"I will destroy all electronic records after you confirm receipt," Mallory wrote to Yang. "I already destroyed the paper records. I cannot keep these around, too dangerous."
"At this point all the risk is on me."
Jennifer Gellie: So he says, "I'm taking all the risk." But then he goes on a few bubbles later to actually try to transmit additional information to the Chinese.
But technology wasn't Mallory's strong suit. He complained to Michael Yang that the phone wasn't working properly.
"This system sucks. It's too cumbersome," he wrote. "I put all these messages and then and you can't read them because you are not logged in the same time, that's a poor system."
At this point, prosecutors say, Mallory was scared. He'd been stopped at customs and he feared the CIA and FBI were onto him. Prosecutors say he decided to come up with a cover story and reached out to the CIA telling them he thought he was being recruited by Chinese spies. The CIA called him in for an interview.
Mallory in CIA interview clip: My judgement is, and we haven't gone through this conversation, that these guys work for Chinese intelligence… so my sense is that they were looking for government secrets. U.S. government secrets at some level.
In this meeting, Mallory admitted the phone was a covert communication device given to him by the Chinese, but prosecutors say he lied about the classified documents he'd already sent.
Interviewer in CIA interview clip: Did you send them anything on that phone?
Mallory in CIA interview clip: I sent them some tests of some sort, just to see if I could do it right. And I couldn't figure it out. I messed that up.
Ryan Gaynor: He's trying to control the narrative so what you have here likely is an attempt to steer the story, to explain away some of the more alerting pieces while not admitting to the criminal activity of providing the classified information to the foreign intelligence service.
Jennifer Gellie: We now know at this point in time Kevin Mallory has successfully sent the classified table of contents, the classified white paper, and tried to send several other documents unsuccessfully.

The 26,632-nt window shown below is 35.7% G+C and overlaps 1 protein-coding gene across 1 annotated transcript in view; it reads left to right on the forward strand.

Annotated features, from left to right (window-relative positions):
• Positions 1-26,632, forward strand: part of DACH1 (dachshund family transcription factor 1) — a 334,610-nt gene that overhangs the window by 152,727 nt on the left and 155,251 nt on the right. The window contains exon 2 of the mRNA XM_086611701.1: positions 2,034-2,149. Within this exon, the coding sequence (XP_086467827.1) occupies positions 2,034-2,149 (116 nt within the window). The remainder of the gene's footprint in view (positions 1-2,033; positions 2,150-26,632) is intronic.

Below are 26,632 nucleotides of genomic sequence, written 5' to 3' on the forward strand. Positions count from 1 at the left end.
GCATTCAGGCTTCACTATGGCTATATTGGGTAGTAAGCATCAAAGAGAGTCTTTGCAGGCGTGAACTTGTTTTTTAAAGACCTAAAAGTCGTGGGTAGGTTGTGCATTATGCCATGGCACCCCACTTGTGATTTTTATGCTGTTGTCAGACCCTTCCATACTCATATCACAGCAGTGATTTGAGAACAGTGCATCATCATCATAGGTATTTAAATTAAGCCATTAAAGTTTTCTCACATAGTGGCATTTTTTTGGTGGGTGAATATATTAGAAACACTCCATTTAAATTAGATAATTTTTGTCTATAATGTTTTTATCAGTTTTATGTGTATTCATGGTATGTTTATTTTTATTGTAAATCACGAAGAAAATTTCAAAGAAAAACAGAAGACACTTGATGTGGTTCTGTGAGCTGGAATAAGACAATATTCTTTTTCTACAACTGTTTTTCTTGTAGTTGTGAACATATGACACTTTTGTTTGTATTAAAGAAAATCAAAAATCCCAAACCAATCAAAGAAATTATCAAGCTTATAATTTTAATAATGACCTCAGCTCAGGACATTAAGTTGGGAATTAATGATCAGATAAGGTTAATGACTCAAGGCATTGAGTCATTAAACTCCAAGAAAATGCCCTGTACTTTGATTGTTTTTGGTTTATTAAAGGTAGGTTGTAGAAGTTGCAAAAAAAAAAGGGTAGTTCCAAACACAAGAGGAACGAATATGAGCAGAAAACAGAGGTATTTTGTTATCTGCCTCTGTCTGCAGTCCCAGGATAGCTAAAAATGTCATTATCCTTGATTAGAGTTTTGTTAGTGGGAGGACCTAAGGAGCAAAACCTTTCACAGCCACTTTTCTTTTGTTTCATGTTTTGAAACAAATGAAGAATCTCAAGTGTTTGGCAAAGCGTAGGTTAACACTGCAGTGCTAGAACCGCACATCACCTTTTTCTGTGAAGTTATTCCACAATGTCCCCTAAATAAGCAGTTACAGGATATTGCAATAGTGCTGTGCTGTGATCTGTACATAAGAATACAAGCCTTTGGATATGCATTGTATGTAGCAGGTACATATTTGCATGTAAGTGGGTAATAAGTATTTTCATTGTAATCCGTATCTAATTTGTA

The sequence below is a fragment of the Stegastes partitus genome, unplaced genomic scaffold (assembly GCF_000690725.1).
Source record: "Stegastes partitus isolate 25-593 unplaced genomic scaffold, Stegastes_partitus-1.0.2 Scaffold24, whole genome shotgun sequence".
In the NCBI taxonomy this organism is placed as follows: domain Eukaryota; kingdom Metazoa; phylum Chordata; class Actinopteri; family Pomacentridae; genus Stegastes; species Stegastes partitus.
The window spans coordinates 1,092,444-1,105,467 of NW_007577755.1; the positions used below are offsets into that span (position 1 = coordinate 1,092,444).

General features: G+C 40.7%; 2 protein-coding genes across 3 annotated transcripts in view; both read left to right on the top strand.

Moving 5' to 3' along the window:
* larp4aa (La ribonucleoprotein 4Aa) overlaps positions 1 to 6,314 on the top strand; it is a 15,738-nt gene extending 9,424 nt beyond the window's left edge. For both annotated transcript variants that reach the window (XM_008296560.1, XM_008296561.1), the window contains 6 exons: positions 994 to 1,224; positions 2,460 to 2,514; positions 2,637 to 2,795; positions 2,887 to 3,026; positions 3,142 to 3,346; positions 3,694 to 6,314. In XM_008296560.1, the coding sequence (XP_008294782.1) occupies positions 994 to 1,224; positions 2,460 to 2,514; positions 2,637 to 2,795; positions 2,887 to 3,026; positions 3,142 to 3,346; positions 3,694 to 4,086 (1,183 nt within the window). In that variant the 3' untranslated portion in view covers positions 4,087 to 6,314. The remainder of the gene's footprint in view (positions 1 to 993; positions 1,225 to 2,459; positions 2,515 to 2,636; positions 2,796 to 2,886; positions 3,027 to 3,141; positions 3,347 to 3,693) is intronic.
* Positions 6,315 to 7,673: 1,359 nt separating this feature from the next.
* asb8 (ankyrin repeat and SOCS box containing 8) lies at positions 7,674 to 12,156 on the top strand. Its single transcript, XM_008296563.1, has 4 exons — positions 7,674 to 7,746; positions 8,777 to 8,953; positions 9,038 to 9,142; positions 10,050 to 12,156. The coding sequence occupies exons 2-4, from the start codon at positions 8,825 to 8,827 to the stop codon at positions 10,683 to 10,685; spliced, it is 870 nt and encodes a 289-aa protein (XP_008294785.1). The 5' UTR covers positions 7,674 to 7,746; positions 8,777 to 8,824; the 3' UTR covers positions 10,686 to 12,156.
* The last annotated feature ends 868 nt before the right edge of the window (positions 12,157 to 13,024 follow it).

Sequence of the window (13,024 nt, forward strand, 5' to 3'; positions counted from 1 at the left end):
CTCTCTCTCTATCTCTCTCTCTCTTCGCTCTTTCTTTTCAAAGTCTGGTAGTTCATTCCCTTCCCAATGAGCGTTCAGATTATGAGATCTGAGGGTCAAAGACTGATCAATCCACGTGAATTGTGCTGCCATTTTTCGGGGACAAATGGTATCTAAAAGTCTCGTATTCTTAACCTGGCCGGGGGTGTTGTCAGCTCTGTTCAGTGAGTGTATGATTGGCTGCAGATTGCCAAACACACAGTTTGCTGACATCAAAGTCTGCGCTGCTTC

Mallory offered to bring in the phone to be examined by the CIA, confident that all his messages to Michael Yang had automatically been deleted.
Anderson Cooper: So he believes, everything he's sent has disappeared from the device. So that's why he's willing to bring the device in?
Ryan Gaynor: We have every reason to believe that he believed at the time that those communications would be gone.
Two weeks later, Mallory arrived at a hotel room in Ashburn, Virginia for a second meeting with the CIA. When he got there, the FBI was waiting for him, along with a computer forensic examiner. He agreed to show them how the phone worked.
Ryan Gaynor: When he goes to demonstrate it, up on the screen where he expects to have his whole chat history basically deleted, up on the screen, comes some of the chat history.
The FBI recorded the meeting.
FBI AUDIO CLIP :
Mallory: I'm, I'm surprised it kept this much.
FBI: So, you made a comment that you were surprised that there was this much there.
Mallory: Right, 'cause you– 'cause this, right– 'cause, uh, in the past, uh, maybe it was the s-screen size or something 'cause some of it just disappeared.
One of the most incriminating messages that appeared on the phone was Mallory planning another trip to China. "I can also come in the middle of June," he wrote. "I can bring the remainder of the documents I have at that time."
Ryan Gaynor: From the FBI perspective, this is a pivotal moment in the investigation.